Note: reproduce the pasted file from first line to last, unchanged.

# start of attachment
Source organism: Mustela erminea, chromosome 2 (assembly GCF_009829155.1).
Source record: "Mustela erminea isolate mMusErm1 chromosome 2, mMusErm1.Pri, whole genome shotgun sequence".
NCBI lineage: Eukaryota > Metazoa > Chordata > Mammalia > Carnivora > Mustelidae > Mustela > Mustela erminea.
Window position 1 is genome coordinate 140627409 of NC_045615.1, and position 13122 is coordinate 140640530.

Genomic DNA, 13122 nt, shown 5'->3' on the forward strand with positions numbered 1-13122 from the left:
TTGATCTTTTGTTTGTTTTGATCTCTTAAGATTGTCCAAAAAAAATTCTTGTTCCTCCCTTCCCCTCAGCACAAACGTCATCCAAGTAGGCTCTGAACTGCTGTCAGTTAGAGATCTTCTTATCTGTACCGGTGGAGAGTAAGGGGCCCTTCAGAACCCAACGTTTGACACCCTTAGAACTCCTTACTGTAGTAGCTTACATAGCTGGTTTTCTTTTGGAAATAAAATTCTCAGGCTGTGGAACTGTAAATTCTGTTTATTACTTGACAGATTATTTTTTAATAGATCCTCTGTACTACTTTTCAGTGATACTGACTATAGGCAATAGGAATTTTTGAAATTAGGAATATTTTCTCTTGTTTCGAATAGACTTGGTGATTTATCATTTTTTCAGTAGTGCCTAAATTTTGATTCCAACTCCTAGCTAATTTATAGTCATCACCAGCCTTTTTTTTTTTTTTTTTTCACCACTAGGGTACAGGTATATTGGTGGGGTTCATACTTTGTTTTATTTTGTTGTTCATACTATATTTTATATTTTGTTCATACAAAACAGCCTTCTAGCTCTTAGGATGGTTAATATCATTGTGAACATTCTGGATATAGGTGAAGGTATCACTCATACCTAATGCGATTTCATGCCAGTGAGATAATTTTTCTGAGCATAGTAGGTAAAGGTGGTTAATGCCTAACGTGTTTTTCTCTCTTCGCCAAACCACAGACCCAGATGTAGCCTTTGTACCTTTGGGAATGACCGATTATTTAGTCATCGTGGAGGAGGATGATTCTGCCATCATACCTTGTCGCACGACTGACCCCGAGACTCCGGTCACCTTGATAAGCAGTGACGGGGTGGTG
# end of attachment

Source organism: Mustela erminea, chromosome 2 (assembly GCF_009829155.1).
Source record: "Mustela erminea isolate mMusErm1 chromosome 2, mMusErm1.Pri, whole genome shotgun sequence".
NCBI lineage: Eukaryota > Metazoa > Chordata > Mammalia > Carnivora > Mustelidae > Mustela > Mustela erminea.
Window position 1 is genome coordinate 140627409 of NC_045615.1, and position 13122 is coordinate 140640530.

Genomic DNA, 13122 nt, shown 5'->3' on the forward strand with positions numbered 1-13122 from the left:
TTGATCTTTTGTTTGTTTTGATCTCTTAAGATTGTCCAAAAAAAATTCTTGTTCCTCCCTTCCCCTCAGCACAAACGTCATCCAAGTAGGCTCTGAACTGCTGTCAGTTAGAGATCTTCTTATCTGTACCGGTGGAGAGTAAGGGGCCCTTCAGAACCCAACGTTTGACACCCTTAGAACTCCTTACTGTAGTAGCTTACATAGCTGGTTTTCTTTTGGAAATAAAATTCTCAGGCTGTGGAACTGTAAATTCTGTTTATTACTTGACAGATTATTTTTTAATAGATCCTCTGTACTACTTTTCAGTGATACTGACTATAGGCAATAGGAATTTTTGAAATTAGGAATATTTTCTCTTGTTTCGAATAGACTTGGTGATTTATCATTTTTTCAGTAGTGCCTAAATTTTGATTCCAACTCCTAGCTAATTTATAGTCATCACCAGCCTTTTTTTTTTTTTTTTTTCACCACTAGGGTACAGGTATATTGGTGGGGTTCATACTTTGTTTTATTTTGTTGTTCATACTATATTTTATATTTTGTTCATACAAAACAGCCTTCTAGCTCTTAGGATGGTTAATATCATTGTGAACATTCTGGATATAGGTGAAGGTATCACTCATACCTAATGCGATTTCATGCCAGTGAGATAATTTTTCTGAGCATAGTAGGTAAAGGTGGTTAATGCCTAACGTGTTTTTCTCTCTTCGCCAAACCACAGACCCAGATGTAGCCTTTGTACCTTTGGGAATGACCGATTATTTAGTCATCGTGGAGGAGGATGATTCTGCCATCATACCTTGTCGCACGACTGACCCCGAGACTCCGGTCACCTTGATAAGCAGTGACGGGGTGGTG